Secret society - free mason

About secret societies, free masonry, simbols, rithuals, order, ... Some articles are taken from "Mysteries of Freemasonry" by Captain William Morgan "The Symbolism of Freemasonry" by Albert G. Mackey, M.D. 1882. "Secret Societies" by David MacDill, Jonathan Blanchard, and Edward Beecher Those three books have free licence and no copyright law has broken.

Saturday, January 06, 2007

Charity, Morality, Patriotism and Religion

What about Charity, Morality, Patriotism and Religion and masons? Here are their thoughts and rules about it.First. Charity has no need of them. They are not truly charitable institutions. "Mutual insurance societies" they may be, though of an inferior sort, as we have seen; but that does not elevate them into charitable institutions. To bestow on your widow and orphans, your sickness, and funeral some pittance, or the whole of what you paid during health and life, is not benevolence.
But, further, it is well to ask, in determining how greatly charity depends on them, how broadly they go forth among the poor outside their membership. During the anti-masonic excitement of 1826-1830 some two thousand lodges suspended. The resultant suffering was less, perhaps, than what would follow the suspension of a single soup association, any winter, in some city. Blot out the whole, and how small the injury to the charities of the country!
The Church of Christ is commanded to "do good unto all men"--"to remember the poor." It is engaged in this work. It blows no trumpet--it does not parade its charities; but it shrinks from comparison with no one of these orders, nor with all of them combined. Christians need not to go into them to preserve charity alive, or to find the best ways of exercising their own.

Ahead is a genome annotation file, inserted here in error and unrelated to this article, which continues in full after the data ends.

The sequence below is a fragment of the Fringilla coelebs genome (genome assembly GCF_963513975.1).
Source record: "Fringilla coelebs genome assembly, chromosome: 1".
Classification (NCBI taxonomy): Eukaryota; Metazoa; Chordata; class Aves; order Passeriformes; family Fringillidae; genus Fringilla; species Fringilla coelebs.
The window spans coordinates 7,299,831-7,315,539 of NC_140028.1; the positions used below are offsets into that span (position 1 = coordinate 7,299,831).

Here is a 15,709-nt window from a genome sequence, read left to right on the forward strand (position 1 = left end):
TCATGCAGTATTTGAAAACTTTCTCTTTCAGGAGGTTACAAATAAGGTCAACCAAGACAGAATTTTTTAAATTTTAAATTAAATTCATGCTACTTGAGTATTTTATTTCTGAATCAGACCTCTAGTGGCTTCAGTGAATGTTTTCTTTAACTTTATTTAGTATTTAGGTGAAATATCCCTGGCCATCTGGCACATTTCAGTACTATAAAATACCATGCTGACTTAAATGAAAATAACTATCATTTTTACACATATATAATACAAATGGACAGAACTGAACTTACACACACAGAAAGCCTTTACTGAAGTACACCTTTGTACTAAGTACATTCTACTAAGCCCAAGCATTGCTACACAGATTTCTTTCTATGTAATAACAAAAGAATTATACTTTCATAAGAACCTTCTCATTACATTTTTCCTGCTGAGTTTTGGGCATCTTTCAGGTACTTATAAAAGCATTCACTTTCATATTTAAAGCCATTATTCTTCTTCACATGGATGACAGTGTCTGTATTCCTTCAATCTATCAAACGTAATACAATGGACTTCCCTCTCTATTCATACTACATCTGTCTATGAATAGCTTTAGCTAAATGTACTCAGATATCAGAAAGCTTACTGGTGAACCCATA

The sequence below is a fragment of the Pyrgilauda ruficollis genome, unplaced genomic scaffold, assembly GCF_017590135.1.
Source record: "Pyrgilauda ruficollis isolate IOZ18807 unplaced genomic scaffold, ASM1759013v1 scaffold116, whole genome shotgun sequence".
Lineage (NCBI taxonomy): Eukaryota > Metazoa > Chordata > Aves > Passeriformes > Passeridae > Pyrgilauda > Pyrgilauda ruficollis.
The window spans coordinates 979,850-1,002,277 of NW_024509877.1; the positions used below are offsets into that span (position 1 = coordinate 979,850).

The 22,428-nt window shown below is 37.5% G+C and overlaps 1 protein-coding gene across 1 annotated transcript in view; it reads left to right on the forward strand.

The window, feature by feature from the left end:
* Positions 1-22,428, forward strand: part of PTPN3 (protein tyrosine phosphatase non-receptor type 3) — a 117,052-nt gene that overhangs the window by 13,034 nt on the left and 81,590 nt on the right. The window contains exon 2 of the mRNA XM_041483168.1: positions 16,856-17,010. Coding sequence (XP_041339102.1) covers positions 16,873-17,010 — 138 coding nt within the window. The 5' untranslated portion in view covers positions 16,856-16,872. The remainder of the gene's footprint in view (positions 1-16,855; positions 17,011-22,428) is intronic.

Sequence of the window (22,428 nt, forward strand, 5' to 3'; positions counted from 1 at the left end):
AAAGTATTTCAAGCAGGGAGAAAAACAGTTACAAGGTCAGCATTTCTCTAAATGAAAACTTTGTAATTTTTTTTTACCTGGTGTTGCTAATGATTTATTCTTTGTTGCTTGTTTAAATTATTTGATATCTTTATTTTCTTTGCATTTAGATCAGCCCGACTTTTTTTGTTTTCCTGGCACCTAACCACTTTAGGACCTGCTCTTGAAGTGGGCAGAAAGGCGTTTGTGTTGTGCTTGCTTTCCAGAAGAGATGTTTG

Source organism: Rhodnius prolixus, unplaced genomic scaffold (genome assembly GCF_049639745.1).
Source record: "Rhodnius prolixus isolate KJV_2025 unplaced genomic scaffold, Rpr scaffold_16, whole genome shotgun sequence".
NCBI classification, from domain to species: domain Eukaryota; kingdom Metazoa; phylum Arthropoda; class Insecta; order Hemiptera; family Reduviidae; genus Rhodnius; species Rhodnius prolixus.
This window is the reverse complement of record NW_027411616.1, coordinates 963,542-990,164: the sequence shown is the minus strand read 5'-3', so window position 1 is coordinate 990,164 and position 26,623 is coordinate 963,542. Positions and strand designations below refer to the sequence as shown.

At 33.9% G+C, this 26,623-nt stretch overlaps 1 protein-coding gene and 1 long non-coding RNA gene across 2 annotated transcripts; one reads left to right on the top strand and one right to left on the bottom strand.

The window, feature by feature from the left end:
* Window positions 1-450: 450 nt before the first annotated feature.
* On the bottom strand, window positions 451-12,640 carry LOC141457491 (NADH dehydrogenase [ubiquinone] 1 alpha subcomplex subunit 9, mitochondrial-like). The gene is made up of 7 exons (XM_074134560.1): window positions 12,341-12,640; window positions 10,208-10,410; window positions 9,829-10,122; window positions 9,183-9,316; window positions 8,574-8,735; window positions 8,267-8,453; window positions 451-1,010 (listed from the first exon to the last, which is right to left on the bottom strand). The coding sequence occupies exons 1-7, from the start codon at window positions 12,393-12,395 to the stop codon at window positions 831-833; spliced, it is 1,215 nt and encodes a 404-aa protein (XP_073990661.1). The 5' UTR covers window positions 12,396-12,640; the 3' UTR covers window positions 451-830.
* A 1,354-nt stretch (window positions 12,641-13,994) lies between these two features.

Secondly. Morality does not depend on them. We need say nothing of "what is done of them in secret." But, looking at what is open to all, we ask, What work are they doing worthy of so much organization, and expense, and time to reclaim the fallen, to banish vice, and to save its victim? We have heard them refusing him admission or cutting him off, but we have not heard of any considerable aid which they have given to public or private morality. And, further, do we not find them narrowing the circle of obligation, substituting attachment and duty to an order for love and obligations to mankind? Membership in a lodge, not character, is held to make one "worthy," opening the way to favor and society. But can all this be done without sensibly weakening the fundamental supports of morality, without lessening its broad requirements?
Thirdly. Patriotism has no need of them. They tend to destroy citizenship, to exalt love of an order above the love of country. The boast during the late rebellion was sometimes heard that their members, owing to the oaths of mutual protection, were safer among the rebels than other captives. Was the converse true? Were rebels, being Freemasons, safe or safer against restraint and due punishment when, falling captive to those of their order? How far does all this extend? To courts and suits at law? Are criminals as safe or safer before judge and jury of their order? Have rebellion and vice found greater security here? This boast is confession--confession that the ties of an order are stronger and more felt than is consistent with a proper love of country. Is justice thus to be imperiled? Are securities of property and rights thus to be imperiled? Must we beggar ourselves by paying fees and dues to one another of these orders, now becoming more plentiful every decade, to make sure of standing on equal footing and impartiality with others, in the courts and elsewhere, and imagine that all this is helpful to patriotism or even consistent with it?
Fourthly. Religion has no need of them. "The church is the pillar and ground of the truth." "The gates of hell shall not prevail against it." The preaching of Christ and him crucified is and must continue to be the wisdom of God and the power of God unto salvation. Religion, then, has no need of these secret orders.

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